Water use and management in the upper basin of the Delaware River, 1890-1975
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Water use and management in the upper basin of the Delaware River, 1890-1975

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Published by s.n.] in [s.l .
Written in English

Subjects:

Places:

  • Delaware River Watershed (N.Y.-Del. and N.J.)

Subjects:

  • Water resources development -- Delaware River Watershed (N.Y.-Del. and N.J.)

Book details:

Edition Notes

Statementby Mary Louise Quinn.
Classifications
LC ClassificationsTC425.D3 Q56
The Physical Object
Pagination3, x, 375 leaves :
Number of Pages375
ID Numbers
Open LibraryOL4916768M
LC Control Number76151792

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DRBC Delaware Estuary (Tidal River & Bay & Tributary) Reports. Delaware Estuary Designated Use Study and related Water Quality Reports: Report to DRBC on Concentrations of Nutrients and Chlorophyll-a and Rates of Respiration and Primary Production in Samples from the Delaware River Collected in May and July (pdf KB; this report was submitted to the DRBC by the Horn Point . Year Published: Estimated use of water in the Delaware River Basin in Delaware, New Jersey, New York, and Pennsylvania, The Delaware River Basin (DRB) was selected as a Focus Area Study in by the U.S. Geological Survey (USGS) as part of the USGS National Water Census. The Water Resources Association of the Delaware River Basin (WRA) was established in by representatives from industry, public and private utilities and other organizations that had wide-ranging interests in water resources and sought to ensure public participation in the management of the Delaware River and its tributaries. The purpose of the Commission is to bring the Delaware River under collective and balanced control, and to ensure fair usage by the states. To this end, the Commission conducts programs related to water quality protection, water supply allocation and water conservation, regulatory review and permitting, watershed planning, drought management, flood mitigation and loss reduction, and.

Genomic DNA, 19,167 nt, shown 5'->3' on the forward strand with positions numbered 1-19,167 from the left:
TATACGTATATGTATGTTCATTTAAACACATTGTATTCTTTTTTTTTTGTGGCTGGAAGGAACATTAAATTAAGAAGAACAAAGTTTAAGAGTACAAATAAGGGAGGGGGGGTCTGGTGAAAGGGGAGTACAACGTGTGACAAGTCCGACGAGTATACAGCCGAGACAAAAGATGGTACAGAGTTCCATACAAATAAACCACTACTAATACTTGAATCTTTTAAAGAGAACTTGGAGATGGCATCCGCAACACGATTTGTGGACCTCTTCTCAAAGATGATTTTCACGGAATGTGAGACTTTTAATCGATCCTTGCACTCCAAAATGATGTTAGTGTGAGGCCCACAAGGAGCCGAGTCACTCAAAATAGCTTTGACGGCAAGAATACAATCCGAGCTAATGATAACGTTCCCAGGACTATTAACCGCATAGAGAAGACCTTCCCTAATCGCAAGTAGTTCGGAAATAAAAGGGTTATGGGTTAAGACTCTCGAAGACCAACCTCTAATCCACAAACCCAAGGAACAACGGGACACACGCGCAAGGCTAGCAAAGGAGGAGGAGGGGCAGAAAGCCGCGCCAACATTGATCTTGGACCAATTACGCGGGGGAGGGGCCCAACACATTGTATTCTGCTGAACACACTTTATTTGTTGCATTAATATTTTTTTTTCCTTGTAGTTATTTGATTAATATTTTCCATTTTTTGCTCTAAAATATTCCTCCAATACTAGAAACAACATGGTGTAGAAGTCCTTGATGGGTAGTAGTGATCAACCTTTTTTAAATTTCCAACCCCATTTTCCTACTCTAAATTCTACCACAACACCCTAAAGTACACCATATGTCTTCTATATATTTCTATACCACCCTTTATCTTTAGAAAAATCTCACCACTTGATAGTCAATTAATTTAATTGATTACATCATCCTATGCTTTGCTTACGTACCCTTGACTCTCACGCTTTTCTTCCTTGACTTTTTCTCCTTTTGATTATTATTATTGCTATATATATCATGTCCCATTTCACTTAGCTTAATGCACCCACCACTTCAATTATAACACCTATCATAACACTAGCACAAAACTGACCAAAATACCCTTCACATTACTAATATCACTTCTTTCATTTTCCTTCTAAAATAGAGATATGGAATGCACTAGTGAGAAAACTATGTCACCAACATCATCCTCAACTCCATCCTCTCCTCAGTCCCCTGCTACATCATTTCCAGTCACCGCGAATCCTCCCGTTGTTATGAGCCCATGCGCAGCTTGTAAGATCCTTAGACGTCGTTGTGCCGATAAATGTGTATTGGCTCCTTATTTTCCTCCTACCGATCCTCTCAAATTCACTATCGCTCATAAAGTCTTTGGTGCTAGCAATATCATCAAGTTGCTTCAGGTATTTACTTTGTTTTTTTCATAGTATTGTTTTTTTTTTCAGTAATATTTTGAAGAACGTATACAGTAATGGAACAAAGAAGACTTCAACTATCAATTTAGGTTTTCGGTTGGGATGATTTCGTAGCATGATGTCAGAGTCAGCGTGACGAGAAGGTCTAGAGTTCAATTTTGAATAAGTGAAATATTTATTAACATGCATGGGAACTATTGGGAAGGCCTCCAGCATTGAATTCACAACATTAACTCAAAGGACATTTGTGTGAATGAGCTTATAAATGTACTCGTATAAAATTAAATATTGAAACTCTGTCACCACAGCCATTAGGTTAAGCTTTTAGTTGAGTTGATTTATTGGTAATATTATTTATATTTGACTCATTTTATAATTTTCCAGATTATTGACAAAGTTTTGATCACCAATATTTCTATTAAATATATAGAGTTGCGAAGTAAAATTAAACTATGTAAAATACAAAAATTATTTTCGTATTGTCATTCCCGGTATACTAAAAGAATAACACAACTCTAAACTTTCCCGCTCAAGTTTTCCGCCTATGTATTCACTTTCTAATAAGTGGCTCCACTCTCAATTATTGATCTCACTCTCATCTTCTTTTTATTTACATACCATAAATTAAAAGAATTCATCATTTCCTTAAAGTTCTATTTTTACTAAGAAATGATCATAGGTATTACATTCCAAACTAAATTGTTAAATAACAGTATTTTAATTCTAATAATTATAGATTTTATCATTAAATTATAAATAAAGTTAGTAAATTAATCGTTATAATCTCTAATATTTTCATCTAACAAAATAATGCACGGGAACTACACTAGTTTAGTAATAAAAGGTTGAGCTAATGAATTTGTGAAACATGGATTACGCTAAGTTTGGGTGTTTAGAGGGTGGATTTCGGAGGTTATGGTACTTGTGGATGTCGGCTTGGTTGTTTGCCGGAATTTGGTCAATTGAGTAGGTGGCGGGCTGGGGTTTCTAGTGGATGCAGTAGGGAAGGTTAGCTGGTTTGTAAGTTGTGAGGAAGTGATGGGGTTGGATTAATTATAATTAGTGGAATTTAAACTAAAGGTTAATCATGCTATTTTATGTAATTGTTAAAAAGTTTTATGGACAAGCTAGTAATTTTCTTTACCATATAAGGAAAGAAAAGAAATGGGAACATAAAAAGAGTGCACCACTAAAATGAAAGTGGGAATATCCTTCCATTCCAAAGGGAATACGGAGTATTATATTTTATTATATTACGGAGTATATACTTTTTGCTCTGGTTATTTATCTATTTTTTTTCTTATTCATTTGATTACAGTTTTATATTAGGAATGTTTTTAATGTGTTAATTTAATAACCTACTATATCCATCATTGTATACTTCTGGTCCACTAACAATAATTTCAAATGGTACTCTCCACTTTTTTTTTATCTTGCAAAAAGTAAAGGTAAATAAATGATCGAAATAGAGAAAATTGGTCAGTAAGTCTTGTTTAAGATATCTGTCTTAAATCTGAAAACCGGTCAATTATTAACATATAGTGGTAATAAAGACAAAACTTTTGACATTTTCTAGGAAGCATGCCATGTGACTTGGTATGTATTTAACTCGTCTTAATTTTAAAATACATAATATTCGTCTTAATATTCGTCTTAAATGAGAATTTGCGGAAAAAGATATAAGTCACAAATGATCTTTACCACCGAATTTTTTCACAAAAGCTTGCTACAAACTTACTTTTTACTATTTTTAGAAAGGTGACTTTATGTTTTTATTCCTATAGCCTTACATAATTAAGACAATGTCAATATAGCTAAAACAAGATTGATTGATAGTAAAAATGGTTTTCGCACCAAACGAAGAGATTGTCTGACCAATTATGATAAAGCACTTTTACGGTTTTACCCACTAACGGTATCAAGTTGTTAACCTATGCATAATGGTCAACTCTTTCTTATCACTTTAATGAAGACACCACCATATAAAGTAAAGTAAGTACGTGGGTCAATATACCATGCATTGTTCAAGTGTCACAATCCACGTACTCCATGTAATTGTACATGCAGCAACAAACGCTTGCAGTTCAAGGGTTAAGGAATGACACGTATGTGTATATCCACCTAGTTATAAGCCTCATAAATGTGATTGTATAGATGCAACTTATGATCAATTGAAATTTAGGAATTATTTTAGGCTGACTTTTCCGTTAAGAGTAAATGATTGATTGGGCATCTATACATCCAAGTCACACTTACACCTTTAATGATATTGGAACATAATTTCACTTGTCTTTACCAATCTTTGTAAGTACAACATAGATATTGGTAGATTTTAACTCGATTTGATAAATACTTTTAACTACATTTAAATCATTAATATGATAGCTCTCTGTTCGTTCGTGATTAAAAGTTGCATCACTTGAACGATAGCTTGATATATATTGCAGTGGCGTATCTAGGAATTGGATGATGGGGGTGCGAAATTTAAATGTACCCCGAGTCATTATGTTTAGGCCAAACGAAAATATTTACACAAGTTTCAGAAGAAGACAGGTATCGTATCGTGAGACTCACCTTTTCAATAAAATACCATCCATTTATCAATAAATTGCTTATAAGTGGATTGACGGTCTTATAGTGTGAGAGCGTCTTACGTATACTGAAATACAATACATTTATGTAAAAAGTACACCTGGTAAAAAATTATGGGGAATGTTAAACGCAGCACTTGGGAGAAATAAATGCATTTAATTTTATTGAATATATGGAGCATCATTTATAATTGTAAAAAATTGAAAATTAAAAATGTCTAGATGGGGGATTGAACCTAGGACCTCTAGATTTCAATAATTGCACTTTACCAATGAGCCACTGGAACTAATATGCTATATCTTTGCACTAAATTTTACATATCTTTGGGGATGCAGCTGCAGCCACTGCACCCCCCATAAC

Call the Upper Delaware River Hotline at () This recorded message is available 24 hours a day and is updated daily during the boating season. It provides the river height, air and water temperatures, boating conditions and general river safety information.   P.O. Box , West Trenton, NJ Phone (); Fax () Thanks to NJ for hosting the DRBC website. In recent years, there is an ongoing debate regarding the causes of observed streamflow change across the Midwest. In the Wabash River basin in Indiana, streamflow trends due to changes in land management and climate are potentially masked by the effect of . Ground-Water Quality in the Delaware River Basin, New York, and - Summary and link to full report. Groundwater Quality in the Delaware and St. Lawrence River Basins, New York, - Summary and link to full report. Data for the Delaware River Basin can be accessed by.

A breakthrough in water resources management occurred in when President Kennedy and the governors of Delaware, New Jersey, Pennsylvania, and New York for the first time signed concurrent compact legislation into law creating a regional body with the force of law to oversee a unified approach to managing a river system without regard to political boundaries.   The Upper Delaware River contains some of the cleanest water in the eastern United States. The Upper Delaware's consistently high water quality provides habitat to diverse and well-balanced biological communities. The upper segment of the river is also unique among large rivers in the East due to its relatively cold temperatures.   The Delaware River Basin Restoration Program builds on momentum for collaborative conservation in the watershed by supporting partners through federally appropriated funding for projects in four key areas: clean water, habitat, recreation, and flow management.   Water resource management in the basin is regulated by the Delaware River Basin Commission (DRBC) and other entities. This program will coordinate with existing regulatory activities, but will focus on non-regulatory efforts to support the demands on the water resources of the basin and to enhance tolerence of potential drought and flood.